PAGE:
Genome-wide association studies have been instrumental in identifying mutations that predispose individuals to cancer, allowing for characterization of diseases, and the development of therapeutics tailored to individuals. However, most of these studies focus on European populations. This sample bias will have profound implications on those with the highest disease burden. Therefore, future studies should target diverse populations to understand the basis of diseases and reduce health disparities.
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NHLBI’s TOPMed Program
Over the past couple of years, NHLBI’s Trans-Omics for Precision Medicine (TOPMed) program has worked toward continuously releasing genomic data. Since then, TOPMed has expanded its database, adding over 8,000 genomes. Additionally, TOPMed made the data available not only to their investigators but to other researchers as well.
This period could be pivotal for precision medicine. The accessibility and availability of the data to researchers could help address ongoing issues related to health disparities. Therefore, there are greater efforts directed at identifying diagnostic methods and treatment options, especially for cardiopulmonary diseases.
TOPMed Imputation Server
Genotype imputation is a key component of genome-wide association studies. NHLBI has a TOPMed Imputation Server, a free service that compares imputed genetic data to whole genomes (reference panels).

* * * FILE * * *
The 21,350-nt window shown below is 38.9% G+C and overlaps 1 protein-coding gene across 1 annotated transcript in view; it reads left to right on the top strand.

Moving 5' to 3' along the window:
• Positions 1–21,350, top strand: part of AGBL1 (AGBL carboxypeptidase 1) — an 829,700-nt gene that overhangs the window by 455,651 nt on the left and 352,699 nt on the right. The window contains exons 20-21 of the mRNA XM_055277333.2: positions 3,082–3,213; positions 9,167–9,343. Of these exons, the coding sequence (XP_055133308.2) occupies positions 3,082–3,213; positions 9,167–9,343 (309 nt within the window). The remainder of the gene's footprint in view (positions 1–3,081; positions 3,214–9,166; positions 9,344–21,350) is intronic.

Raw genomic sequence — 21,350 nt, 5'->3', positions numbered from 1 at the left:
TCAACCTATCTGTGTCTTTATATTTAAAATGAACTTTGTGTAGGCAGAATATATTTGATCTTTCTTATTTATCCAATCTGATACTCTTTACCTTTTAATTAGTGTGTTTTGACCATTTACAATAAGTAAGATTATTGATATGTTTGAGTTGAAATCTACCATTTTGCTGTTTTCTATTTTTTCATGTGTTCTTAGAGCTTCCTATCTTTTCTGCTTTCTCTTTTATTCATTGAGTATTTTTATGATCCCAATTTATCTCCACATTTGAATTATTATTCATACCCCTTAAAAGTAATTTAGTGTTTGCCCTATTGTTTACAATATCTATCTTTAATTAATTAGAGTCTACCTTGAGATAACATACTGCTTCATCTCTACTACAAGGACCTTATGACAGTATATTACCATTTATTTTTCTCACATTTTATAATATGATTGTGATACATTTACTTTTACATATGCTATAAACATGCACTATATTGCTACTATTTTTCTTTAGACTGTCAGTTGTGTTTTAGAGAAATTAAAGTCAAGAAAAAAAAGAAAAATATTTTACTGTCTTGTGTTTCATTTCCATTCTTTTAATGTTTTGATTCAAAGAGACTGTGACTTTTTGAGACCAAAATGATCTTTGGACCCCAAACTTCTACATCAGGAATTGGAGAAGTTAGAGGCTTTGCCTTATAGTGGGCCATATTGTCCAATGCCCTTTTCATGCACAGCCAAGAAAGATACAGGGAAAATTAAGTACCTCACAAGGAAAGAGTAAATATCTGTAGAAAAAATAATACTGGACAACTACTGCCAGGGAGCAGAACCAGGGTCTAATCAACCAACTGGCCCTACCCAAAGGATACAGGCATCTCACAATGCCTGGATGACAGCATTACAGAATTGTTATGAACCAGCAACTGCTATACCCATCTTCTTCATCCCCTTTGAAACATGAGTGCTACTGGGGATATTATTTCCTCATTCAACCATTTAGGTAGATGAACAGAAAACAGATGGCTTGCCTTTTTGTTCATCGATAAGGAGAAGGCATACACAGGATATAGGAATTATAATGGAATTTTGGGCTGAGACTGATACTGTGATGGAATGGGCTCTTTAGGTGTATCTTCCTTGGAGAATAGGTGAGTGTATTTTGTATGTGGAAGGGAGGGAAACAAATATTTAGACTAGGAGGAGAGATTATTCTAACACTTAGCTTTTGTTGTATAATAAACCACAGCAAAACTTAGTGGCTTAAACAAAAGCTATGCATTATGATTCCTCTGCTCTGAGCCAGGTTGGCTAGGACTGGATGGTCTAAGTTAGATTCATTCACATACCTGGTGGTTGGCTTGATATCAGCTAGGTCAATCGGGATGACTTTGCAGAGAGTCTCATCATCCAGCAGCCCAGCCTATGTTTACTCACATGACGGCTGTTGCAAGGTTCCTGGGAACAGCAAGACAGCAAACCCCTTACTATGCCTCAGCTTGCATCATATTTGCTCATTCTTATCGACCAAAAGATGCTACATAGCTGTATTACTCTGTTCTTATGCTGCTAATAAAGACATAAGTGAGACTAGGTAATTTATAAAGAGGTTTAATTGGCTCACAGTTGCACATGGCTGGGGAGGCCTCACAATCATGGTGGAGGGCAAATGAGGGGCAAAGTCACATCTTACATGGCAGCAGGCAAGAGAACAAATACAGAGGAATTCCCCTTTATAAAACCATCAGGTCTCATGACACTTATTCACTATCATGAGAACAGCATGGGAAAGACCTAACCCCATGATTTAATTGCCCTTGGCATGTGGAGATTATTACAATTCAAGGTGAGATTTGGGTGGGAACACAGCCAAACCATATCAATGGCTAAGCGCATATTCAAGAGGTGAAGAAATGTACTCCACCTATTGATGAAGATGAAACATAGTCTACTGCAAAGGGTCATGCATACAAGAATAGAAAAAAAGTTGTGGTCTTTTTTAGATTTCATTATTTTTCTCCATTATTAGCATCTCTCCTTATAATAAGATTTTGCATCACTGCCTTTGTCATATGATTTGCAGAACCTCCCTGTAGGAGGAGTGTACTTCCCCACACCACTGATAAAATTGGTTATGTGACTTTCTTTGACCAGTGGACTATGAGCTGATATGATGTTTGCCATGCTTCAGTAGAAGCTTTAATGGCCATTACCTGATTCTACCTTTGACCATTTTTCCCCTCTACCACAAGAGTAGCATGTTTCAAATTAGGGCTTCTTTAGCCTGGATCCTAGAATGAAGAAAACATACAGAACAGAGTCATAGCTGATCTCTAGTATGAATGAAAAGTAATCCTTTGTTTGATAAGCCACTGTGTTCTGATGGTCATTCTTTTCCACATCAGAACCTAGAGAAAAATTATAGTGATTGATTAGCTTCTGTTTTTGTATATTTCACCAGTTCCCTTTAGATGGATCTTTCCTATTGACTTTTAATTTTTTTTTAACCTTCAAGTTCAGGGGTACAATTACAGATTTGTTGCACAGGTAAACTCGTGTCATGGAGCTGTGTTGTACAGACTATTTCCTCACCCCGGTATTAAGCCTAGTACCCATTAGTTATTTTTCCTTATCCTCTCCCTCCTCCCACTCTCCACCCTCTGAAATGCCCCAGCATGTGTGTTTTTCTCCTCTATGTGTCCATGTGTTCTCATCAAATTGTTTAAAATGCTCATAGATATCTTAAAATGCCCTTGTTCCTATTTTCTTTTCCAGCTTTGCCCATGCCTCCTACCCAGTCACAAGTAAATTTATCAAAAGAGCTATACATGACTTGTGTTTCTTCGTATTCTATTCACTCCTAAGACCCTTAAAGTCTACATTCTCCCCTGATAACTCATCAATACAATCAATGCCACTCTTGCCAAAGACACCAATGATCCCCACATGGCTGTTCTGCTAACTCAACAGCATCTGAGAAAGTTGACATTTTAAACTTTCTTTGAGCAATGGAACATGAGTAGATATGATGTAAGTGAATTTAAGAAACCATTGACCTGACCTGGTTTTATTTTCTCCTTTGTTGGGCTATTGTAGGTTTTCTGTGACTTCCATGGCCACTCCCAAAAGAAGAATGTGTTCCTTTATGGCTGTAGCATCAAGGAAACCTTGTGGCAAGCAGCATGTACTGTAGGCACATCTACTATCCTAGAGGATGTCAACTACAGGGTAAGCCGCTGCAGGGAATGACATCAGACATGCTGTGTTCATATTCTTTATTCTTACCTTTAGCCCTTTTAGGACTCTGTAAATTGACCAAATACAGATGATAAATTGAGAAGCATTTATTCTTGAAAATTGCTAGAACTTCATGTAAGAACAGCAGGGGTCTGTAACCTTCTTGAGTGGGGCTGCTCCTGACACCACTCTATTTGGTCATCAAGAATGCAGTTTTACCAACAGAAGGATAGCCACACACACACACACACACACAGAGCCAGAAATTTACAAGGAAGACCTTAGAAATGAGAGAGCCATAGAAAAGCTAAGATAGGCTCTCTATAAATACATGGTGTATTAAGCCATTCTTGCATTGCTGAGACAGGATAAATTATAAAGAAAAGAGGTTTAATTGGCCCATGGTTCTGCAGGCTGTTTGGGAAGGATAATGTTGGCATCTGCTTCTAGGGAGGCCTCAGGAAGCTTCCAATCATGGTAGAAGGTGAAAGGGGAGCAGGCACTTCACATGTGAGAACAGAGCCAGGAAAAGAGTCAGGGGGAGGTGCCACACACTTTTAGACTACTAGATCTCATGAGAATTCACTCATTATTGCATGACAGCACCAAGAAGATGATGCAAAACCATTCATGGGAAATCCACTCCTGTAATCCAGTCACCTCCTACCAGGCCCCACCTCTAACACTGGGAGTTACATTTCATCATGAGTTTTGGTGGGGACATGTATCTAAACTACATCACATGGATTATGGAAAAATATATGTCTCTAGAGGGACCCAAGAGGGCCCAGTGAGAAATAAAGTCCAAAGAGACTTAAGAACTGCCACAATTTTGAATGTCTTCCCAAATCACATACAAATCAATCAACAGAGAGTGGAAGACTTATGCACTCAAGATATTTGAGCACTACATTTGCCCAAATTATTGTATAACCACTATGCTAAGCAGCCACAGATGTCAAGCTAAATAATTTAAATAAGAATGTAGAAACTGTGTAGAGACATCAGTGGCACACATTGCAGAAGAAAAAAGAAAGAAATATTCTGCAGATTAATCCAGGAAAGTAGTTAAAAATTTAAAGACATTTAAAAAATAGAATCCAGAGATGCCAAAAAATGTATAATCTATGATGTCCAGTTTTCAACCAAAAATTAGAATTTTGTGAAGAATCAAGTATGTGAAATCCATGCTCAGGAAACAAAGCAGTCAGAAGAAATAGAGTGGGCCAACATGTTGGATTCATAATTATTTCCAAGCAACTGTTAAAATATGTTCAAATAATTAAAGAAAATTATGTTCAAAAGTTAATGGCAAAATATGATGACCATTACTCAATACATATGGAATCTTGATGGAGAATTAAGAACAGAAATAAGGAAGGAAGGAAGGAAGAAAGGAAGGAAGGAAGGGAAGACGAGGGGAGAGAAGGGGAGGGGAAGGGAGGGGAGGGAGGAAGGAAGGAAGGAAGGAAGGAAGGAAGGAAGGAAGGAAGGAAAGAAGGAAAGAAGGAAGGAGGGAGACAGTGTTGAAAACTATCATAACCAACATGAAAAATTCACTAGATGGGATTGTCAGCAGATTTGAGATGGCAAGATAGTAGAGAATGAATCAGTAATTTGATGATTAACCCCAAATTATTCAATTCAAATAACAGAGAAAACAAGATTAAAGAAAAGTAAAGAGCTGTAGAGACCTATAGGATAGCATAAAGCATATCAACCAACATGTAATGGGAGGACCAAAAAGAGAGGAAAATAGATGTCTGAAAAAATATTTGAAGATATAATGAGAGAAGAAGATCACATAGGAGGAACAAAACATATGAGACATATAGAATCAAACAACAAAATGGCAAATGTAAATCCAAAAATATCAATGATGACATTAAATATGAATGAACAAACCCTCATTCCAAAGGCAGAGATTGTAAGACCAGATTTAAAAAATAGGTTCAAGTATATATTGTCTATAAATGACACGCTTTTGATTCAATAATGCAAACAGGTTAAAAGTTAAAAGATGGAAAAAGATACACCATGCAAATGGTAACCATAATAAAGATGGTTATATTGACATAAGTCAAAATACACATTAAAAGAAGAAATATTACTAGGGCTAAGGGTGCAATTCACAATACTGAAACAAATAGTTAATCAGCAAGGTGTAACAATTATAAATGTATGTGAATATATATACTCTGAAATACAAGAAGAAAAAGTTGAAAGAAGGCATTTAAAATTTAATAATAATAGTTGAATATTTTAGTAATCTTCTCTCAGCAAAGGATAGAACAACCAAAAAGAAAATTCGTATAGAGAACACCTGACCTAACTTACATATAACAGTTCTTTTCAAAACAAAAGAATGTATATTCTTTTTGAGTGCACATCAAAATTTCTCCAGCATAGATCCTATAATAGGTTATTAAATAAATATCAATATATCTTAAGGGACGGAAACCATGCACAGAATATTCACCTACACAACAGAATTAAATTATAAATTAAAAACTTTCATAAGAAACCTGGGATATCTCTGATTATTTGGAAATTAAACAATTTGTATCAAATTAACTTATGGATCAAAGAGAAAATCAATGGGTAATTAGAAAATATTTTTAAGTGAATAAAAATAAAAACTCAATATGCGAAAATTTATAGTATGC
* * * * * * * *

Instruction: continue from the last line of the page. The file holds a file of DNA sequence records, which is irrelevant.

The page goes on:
Researchers can use genomic sequences from individuals with a disease and compare them to the reference panel. This server is one of the largest and most diverse in the world, with over 90,000 sequenced genomes and more than 300 million genetic variants from various backgrounds (more than half from Non-European ethnicity and the rest from European ethnicity). Moreover, the panel is cost-effective and has a high accuracy rate as it uses more than 30 reads to determine each letter of an individual’s genetic code.
Genetics and Disease
With the large number and diversity of genomes available, researchers will be able to answer crucial questions regarding how race or ethnicity contributes to disease. A study was conducted to investigate genomics within diverse populations. Results from this study showed significant variants that would have otherwise been missed if a single uniform cohort were used. The study of diverse groups provides researchers with a better understanding of the underpinnings of diseases and other mechanisms.
“As we continue to partner with researchers from around the world,” said Papanicolaou, “we expect the reference panel will grow in number and population diversity, putting these potential benefits within reach even faster.”